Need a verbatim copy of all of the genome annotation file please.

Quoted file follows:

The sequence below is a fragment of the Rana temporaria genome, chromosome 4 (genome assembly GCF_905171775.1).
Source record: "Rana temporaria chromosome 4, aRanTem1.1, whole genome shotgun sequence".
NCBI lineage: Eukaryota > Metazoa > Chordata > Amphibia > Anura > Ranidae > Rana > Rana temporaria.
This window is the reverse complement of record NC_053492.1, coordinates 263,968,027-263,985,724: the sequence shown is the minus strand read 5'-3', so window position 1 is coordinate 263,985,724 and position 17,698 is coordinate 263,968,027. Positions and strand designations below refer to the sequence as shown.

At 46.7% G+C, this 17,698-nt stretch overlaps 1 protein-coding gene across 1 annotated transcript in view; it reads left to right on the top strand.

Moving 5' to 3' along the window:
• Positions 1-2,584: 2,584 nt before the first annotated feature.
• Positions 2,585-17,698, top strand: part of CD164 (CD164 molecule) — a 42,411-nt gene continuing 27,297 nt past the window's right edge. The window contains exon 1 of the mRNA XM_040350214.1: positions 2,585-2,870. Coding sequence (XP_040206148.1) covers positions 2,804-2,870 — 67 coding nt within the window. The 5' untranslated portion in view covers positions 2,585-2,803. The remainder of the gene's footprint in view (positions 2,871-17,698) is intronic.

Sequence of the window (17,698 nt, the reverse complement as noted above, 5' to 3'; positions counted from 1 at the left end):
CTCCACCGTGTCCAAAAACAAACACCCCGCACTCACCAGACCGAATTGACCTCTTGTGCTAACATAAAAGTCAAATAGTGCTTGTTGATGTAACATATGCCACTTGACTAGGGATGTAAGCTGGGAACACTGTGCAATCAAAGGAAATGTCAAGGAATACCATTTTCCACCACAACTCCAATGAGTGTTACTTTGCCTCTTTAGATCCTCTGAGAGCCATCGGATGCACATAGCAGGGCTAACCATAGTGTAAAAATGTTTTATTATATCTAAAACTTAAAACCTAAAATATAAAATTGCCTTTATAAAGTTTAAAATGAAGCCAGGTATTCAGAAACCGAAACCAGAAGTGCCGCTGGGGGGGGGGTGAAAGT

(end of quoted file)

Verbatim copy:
The sequence below is a fragment of the Rana temporaria genome, chromosome 4 (genome assembly GCF_905171775.1).
Source record: "Rana temporaria chromosome 4, aRanTem1.1, whole genome shotgun sequence".
NCBI lineage: Eukaryota > Metazoa > Chordata > Amphibia > Anura > Ranidae > Rana > Rana temporaria.
This window is the reverse complement of record NC_053492.1, coordinates 263,968,027-263,985,724: the sequence shown is the minus strand read 5'-3', so window position 1 is coordinate 263,985,724 and position 17,698 is coordinate 263,968,027. Positions and strand designations below refer to the sequence as shown.

At 46.7% G+C, this 17,698-nt stretch overlaps 1 protein-coding gene across 1 annotated transcript in view; it reads left to right on the top strand.

Moving 5' to 3' along the window:
• Positions 1-2,584: 2,584 nt before the first annotated feature.
• Positions 2,585-17,698, top strand: part of CD164 (CD164 molecule) — a 42,411-nt gene continuing 27,297 nt past the window's right edge. The window contains exon 1 of the mRNA XM_040350214.1: positions 2,585-2,870. Coding sequence (XP_040206148.1) covers positions 2,804-2,870 — 67 coding nt within the window. The 5' untranslated portion in view covers positions 2,585-2,803. The remainder of the gene's footprint in view (positions 2,871-17,698) is intronic.

Sequence of the window (17,698 nt, the reverse complement as noted above, 5' to 3'; positions counted from 1 at the left end):
CTCCACCGTGTCCAAAAACAAACACCCCGCACTCACCAGACCGAATTGACCTCTTGTGCTAACATAAAAGTCAAATAGTGCTTGTTGATGTAACATATGCCACTTGACTAGGGATGTAAGCTGGGAACACTGTGCAATCAAAGGAAATGTCAAGGAATACCATTTTCCACCACAACTCCAATGAGTGTTACTTTGCCTCTTTAGATCCTCTGAGAGCCATCGGATGCACATAGCAGGGCTAACCATAGTGTAAAAATGTTTTATTATATCTAAAACTTAAAACCTAAAATATAAAATTGCCTTTATAAAGTTTAAAATGAAGCCAGGTATTCAGAAACCGAAACCAGAAGTGCCGCTGGGGGGGGGGTGAAAGT